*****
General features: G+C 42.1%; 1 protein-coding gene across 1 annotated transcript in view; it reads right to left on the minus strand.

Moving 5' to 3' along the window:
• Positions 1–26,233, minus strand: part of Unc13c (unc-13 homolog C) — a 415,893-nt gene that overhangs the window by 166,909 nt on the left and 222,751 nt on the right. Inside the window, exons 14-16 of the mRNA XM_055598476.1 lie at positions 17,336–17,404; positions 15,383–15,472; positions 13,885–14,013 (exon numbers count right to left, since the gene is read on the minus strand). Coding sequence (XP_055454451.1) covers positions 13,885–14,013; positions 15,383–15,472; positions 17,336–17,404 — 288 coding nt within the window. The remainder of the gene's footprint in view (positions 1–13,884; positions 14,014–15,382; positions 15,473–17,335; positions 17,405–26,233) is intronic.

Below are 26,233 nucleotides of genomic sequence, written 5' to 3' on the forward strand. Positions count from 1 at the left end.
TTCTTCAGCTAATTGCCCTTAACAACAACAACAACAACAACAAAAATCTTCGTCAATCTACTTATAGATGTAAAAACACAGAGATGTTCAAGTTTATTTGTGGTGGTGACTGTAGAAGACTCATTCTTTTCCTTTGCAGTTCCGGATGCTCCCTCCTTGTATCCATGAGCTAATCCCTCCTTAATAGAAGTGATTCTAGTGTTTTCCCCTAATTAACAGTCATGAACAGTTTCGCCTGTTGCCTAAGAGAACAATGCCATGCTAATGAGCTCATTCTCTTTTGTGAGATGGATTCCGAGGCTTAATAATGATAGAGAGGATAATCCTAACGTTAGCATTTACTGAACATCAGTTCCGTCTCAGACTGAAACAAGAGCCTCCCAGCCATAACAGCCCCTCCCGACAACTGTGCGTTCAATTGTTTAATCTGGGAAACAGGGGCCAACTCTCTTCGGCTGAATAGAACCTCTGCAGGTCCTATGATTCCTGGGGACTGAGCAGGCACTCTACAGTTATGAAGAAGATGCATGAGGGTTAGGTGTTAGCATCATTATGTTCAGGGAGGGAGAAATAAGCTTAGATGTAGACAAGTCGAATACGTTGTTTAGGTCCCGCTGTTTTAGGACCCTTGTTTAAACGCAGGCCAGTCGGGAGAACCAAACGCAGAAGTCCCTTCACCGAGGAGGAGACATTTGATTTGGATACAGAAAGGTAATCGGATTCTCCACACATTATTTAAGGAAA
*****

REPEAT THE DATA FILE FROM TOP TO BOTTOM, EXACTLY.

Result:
General features: G+C 42.1%; 1 protein-coding gene across 1 annotated transcript in view; it reads right to left on the minus strand.

Moving 5' to 3' along the window:
• Positions 1–26,233, minus strand: part of Unc13c (unc-13 homolog C) — a 415,893-nt gene that overhangs the window by 166,909 nt on the left and 222,751 nt on the right. Inside the window, exons 14-16 of the mRNA XM_055598476.1 lie at positions 17,336–17,404; positions 15,383–15,472; positions 13,885–14,013 (exon numbers count right to left, since the gene is read on the minus strand). Coding sequence (XP_055454451.1) covers positions 13,885–14,013; positions 15,383–15,472; positions 17,336–17,404 — 288 coding nt within the window. The remainder of the gene's footprint in view (positions 1–13,884; positions 14,014–15,382; positions 15,473–17,335; positions 17,405–26,233) is intronic.

Below are 26,233 nucleotides of genomic sequence, written 5' to 3' on the forward strand. Positions count from 1 at the left end.
TTCTTCAGCTAATTGCCCTTAACAACAACAACAACAACAACAAAAATCTTCGTCAATCTACTTATAGATGTAAAAACACAGAGATGTTCAAGTTTATTTGTGGTGGTGACTGTAGAAGACTCATTCTTTTCCTTTGCAGTTCCGGATGCTCCCTCCTTGTATCCATGAGCTAATCCCTCCTTAATAGAAGTGATTCTAGTGTTTTCCCCTAATTAACAGTCATGAACAGTTTCGCCTGTTGCCTAAGAGAACAATGCCATGCTAATGAGCTCATTCTCTTTTGTGAGATGGATTCCGAGGCTTAATAATGATAGAGAGGATAATCCTAACGTTAGCATTTACTGAACATCAGTTCCGTCTCAGACTGAAACAAGAGCCTCCCAGCCATAACAGCCCCTCCCGACAACTGTGCGTTCAATTGTTTAATCTGGGAAACAGGGGCCAACTCTCTTCGGCTGAATAGAACCTCTGCAGGTCCTATGATTCCTGGGGACTGAGCAGGCACTCTACAGTTATGAAGAAGATGCATGAGGGTTAGGTGTTAGCATCATTATGTTCAGGGAGGGAGAAATAAGCTTAGATGTAGACAAGTCGAATACGTTGTTTAGGTCCCGCTGTTTTAGGACCCTTGTTTAAACGCAGGCCAGTCGGGAGAACCAAACGCAGAAGTCCCTTCACCGAGGAGGAGACATTTGATTTGGATACAGAAAGGTAATCGGATTCTCCACACATTATTTAAGGAAA